What Makes a Sci-fi game?

Came across several things recently that cause me to question...

"What makes a game a sci-fi game rather than a fantasy game?"

As we all know, certain well selling games have sci-fi games that are essentially Sword and Sorcery type Fantasy Games with an overcoat. They say "Psionics" instead of "Magic", laser instead of bow, Alien creature instead of monster and you travel to planets rather than distant lands, but all these things essentially work the same.

What attributes make a game science fiction rather than repackaged S&S?

Thoughts?

Taxonomy upgrade extras:

I've played and watched and read across the whole spectrum of fantasy and sci-fi and I think that it is mostly a matter of background and interpretation of that background, rather than any specific set of attributes, and there is certainly an expanse of grey area in between the two - not to mention the other sub-genres that hover around these areas, such as horror and pulp and superheros, for example.

Most of the differences I've seen in games amount to differences in approach to what is being simulated as well as the level of abstraction that is chosen to re-create the simulation - this kind of difference is obvious if you think of the differences between games that allow you to control whole corps of troops en masse against games which youp play man against man or squad against squad.

I would strongly recommended getting a hold of and reading this: http://www.amazon.co.uk/Hobby-Games-James-ed-Lowder/dp/1932442960/ref=sr_1_4?ie=UTF8&s=books&qid=1223977596&sr=1-4 A series (101 in fact!) of short articles (about 2 pages each!) by game designers, discussing their favourite games. It gives a very interesting insight into what decisions professional game designers make and why when they're chosing the mechanisms they use in their games!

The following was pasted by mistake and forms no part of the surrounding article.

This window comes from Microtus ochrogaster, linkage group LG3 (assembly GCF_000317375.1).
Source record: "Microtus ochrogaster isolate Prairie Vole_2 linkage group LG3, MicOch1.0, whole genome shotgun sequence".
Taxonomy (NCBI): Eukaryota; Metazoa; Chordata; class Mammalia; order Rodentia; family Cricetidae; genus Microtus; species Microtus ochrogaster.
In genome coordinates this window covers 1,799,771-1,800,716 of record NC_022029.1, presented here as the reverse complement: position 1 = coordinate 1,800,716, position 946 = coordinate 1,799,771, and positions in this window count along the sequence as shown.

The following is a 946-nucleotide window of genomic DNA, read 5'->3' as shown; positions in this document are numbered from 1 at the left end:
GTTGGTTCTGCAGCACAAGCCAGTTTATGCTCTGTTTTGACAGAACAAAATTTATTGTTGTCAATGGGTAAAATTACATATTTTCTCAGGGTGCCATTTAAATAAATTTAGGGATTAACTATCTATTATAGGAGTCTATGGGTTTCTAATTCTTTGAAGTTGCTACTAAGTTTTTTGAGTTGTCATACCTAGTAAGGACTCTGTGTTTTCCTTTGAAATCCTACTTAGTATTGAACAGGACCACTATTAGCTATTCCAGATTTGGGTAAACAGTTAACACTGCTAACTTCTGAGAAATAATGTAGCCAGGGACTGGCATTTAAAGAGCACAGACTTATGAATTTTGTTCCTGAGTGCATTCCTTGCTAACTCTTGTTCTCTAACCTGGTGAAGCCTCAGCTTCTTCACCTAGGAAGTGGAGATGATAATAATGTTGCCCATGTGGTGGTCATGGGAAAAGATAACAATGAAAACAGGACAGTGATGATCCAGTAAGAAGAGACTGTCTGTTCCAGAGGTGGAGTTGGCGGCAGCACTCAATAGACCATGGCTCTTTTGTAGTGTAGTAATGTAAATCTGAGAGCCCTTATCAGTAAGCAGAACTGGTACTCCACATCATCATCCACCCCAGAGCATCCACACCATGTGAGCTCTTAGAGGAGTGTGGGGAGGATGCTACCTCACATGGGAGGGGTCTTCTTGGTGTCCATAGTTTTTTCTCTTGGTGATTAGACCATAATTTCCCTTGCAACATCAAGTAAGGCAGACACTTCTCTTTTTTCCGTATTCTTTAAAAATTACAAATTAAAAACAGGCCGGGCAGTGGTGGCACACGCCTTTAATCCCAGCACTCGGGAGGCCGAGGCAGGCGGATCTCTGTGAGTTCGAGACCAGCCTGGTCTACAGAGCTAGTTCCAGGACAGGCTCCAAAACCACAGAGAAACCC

One of the things that provoked this philosophical thread was a comment I came across

"In creating Tabula Rasa, I was determined to break away from our roots in medieval fantasy and develop a solid science fiction universe."

In a sci-fi game (be it tabletop, video or pen and paper RPG) you have more powerful individual weapons and the big beastie attacking you might be a machine rather than a dragon, but are there that many real differences?

Before Jervis Johnson mucked around with the rules WH40K and WHFB were very similar, other than the former was more orientated to smaller units -but if you played Mordheim and Rogue Trader would there be any real differences?

The only real one I can think of it that a sci-fi battle offers more variety in enviromental factors

p

occured to me that a lot of the sci-fi movies I'd seen and video games I've played seem to involve lots of action in corridors!

phil

I doubt that is a defining characteristic of sci-fi. A lot of the fantasy RPGs and computer games I've played also have this attribute! ;)

Corridors are common, not defining..

A mate said in Scifi n'ames have a'pos'troph'es :)

More useful we discussed the firepower a modern or scifi soldier faces, and to reflect this drafted the following rule:-

[i] While games are generally played on flat tabletops in real life most flat terrain has small undulations. In military circles such dips and rises are termed "microterrain". When under fire infantry movement is often a mixture of hugging microterrain and sprinting across open spaces.
Infantry on foot can use a mode of movement known as "Tactical movement". Beasts with a sufficient level of inteligence may also be allowed to use Tactical movement. Sufficient level of inteligence would mean a creature that understands firearms, not a simple animal. A Hornagaunt can use tactical movement. A Zoat could not since its body is not suited to crawling. Tactical movement can only be used by Infantry and inteligent beasts on foot and capable of crawling.
Moving tactically makes a figure -1 to target until their next movement phase.